Despite the Obama administration’s continued efforts to persuade the Palestinian
Authority to avert its plans ask for full admission as a state at the UN in September, and
resume direct negotiations with Israel, Palestinian Authority President Mahmoud Abbas has
refused to meet with Israel since September 2010. Abba’s refusal to talk with Israel and this
proposed action at the UN is widely regarded as a way to isolate the Jewish State. President
Obama said on May 22 that “no vote at the United Nations will ever create an independent
Palestinian state.” And his Administration has maintained that it would veto any attempt by
the Palestinians to declare Unilateral Statehood.
Would a leader whose Organization is heavily dependent upon foreign aid proceed with actions that cause pecuniary loss to its own interests?
Abbas’ Unilateral move to declare statehood paralleled with their nefarious unity pact with,
Iranian backed Hamas has brought already weak relations between PNA, US and Israel to a
tipping point. Should they continue declaration plans the PNA is challenged with developing
a state wholly dependent on US and Israeli foreign aid. The Catch 22 is that, The US, the
single largest donor to the PA, seeding over $400 million per fiscal year, is prepared to cutoff foreign aid
to the PA.
Furthermore, Israel already warned that should the PA seek to establish a Palestinian
state, agreements reached through the Oslo Accords will be null and void. Israel would no
longer collect taxes on behalf PA, and that would mean that the Israeli aid to the PA and
to Gaza would draw to a close. Under such circumstances the Authority would not survive.
Its Arab partner states have not shown in the past that they are enthusiastic about sharing
their wealth either.
How would a Palestinian state develop and exercise effective control over its territory
The chief aim of the Palestinian Liberation Organization would be undermined by
going to the UN to seek membership. It has already failed to gain vital support from key
Security Council members to pass. Now, at best the greatest status is could receive is a
Non-member Status, which is not the intended goal.
Mahmoud Abbas is now torn between pressures within his organization to continue the fight
from those who long await a promised “Palestinian Statehood” and from Hamas, who is
against this political maneuver and characterizes it as a “fata morgana.” If this plan fails,
which it will we will see a revival of Fatah - Hamas clashes. What will we see and what does
that mean for Israel and the United States?
Today, The Palestinian Authority enjoys independent leadership controls of the West
Bank while Hamas controls Gaza- an area the Palestinian Authority claims for its state.
How would the leadership dynamic play out between PLO and Hamas? Iranian president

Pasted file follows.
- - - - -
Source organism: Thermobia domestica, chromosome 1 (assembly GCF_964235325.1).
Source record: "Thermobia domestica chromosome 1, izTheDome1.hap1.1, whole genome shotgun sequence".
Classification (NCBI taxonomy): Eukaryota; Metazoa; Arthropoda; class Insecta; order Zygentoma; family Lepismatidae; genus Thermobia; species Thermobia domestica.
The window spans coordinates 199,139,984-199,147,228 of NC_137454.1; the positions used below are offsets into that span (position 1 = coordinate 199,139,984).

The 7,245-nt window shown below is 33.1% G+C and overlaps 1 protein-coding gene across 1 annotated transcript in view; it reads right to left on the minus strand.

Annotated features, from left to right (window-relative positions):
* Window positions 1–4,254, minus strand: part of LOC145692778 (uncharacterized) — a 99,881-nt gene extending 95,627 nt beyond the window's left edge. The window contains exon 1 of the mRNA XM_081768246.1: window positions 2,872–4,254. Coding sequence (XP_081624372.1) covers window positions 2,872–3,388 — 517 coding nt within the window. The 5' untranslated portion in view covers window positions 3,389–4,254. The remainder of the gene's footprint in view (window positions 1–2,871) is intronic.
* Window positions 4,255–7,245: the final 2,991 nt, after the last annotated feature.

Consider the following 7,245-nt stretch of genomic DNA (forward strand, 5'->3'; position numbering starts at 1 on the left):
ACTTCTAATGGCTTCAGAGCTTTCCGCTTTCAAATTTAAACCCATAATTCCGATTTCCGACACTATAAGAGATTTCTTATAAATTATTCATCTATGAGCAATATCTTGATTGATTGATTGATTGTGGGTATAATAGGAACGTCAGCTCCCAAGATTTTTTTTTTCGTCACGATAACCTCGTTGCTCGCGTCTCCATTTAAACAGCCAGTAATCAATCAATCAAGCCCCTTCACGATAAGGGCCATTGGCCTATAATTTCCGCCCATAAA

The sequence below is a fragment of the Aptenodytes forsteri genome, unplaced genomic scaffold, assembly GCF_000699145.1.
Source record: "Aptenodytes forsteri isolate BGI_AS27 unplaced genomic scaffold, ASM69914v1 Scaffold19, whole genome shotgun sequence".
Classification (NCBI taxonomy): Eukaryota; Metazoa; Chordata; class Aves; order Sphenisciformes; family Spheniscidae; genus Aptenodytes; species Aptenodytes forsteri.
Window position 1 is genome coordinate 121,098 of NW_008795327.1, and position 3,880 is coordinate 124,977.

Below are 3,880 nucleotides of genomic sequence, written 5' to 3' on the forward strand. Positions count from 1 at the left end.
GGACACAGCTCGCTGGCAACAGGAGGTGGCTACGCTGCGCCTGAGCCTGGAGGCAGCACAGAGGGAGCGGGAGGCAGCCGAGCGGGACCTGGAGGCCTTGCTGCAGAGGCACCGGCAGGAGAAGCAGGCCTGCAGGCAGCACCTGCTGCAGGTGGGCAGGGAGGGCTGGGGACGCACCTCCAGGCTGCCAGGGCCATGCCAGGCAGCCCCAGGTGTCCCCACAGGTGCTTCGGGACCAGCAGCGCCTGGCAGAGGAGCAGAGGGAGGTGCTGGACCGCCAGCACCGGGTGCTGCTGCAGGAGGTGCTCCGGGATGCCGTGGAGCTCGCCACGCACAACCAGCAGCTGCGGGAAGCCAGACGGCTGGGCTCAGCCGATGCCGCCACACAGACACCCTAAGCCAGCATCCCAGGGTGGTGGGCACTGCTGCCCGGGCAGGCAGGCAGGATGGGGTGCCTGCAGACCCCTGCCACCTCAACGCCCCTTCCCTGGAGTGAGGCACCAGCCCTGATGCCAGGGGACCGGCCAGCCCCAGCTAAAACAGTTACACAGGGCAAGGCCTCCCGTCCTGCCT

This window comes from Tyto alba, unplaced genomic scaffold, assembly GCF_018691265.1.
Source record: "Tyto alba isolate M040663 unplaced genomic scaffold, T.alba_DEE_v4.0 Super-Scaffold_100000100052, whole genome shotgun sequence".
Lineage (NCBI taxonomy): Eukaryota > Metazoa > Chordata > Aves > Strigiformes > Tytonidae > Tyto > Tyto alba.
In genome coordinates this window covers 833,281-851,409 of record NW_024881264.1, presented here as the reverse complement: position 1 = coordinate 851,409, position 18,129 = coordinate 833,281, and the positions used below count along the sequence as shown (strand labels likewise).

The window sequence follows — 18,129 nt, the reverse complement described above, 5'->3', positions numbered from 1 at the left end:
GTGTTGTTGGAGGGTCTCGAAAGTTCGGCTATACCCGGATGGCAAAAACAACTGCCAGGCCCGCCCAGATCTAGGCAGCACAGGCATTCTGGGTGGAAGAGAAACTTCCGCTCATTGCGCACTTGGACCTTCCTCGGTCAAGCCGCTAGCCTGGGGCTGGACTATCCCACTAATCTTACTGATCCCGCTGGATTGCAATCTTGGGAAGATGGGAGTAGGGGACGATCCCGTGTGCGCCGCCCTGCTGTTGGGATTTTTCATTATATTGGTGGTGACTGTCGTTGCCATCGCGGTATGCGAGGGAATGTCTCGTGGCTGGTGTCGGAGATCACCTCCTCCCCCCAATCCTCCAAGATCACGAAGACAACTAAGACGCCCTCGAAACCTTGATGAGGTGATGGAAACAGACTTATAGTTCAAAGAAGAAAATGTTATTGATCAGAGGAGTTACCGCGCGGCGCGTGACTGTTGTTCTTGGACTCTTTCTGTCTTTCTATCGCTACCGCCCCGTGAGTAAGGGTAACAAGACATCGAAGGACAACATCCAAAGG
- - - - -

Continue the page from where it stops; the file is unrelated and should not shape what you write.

Mahmoud Ahmadinejad and is sworn to support Hamas until the destruction of Israel as a
Mahmoud Abbas has called for a series of peaceful demonstrations leading to September
21 when the, General Assembly convenes. A failed attempt as statehood sets the tone for
a bevy of potential violence by raising unrealistic expectations, one that a symbolic Non-
Member status would not satisfy.
Should the PLO receive Non-member State status, it would give them access to
International bodies in which to wage all types of allegations and legal wars against Israel.
Considering no border agreements have been reached. This will not bring enduring peace.
By granting PLO UN Sanctioned statehood, the world would reward Hamas for its terrorist
actions, rather than condemn them. A move would undermine efforts and investment the
US, and international community has put into Peace between Palestine and Israel. There
would be no interest in engaging Israel in dialogue.
Palestine and Israel have true Partners in Austria, Italy, the Netherlands, Canada, Australia,
the United States of America, and the Czech Republic. Palestine must further reject Hamas
who has no interest in Peace with Israel. Hamas is one of 48 organizations classified as
a “Foreign Terrorist Organization” by the U. S. State Department. The danger of setting pre-
conditions as a precursor to direct negotiations is that Israel is not going to give in to that it
forces the PLO into drastic swift decisions that have adverse effects for themselves.
Israel has investment and interest in the wellbeing of Palestinians. Both nations
are capable of working out their issues and coming to an agreement that are mutually
beneficial. History has proved this through successful peace treaties between Israel and
Egypt (1978) and Israel and Jordan (1994), these were only achieved through direct negotiations.
The Best Way forward is for President Mahmoud Abbas to withdraw his campaign.
And return to the table to hold direct talks Israel. With talks at a standstill there is a
significant threat to both Israelis and Palestinians. If a two-state agreement is the desired
solution, Israel and the PLO should discuss what would look like, and how both sides
could be satisfied. There has been enormous sacrifice and investment by the US to find a
permanent, peaceful solution reached through direct negotiations. These investments and
initiative should not be thwarted through reckless unilateral decisions.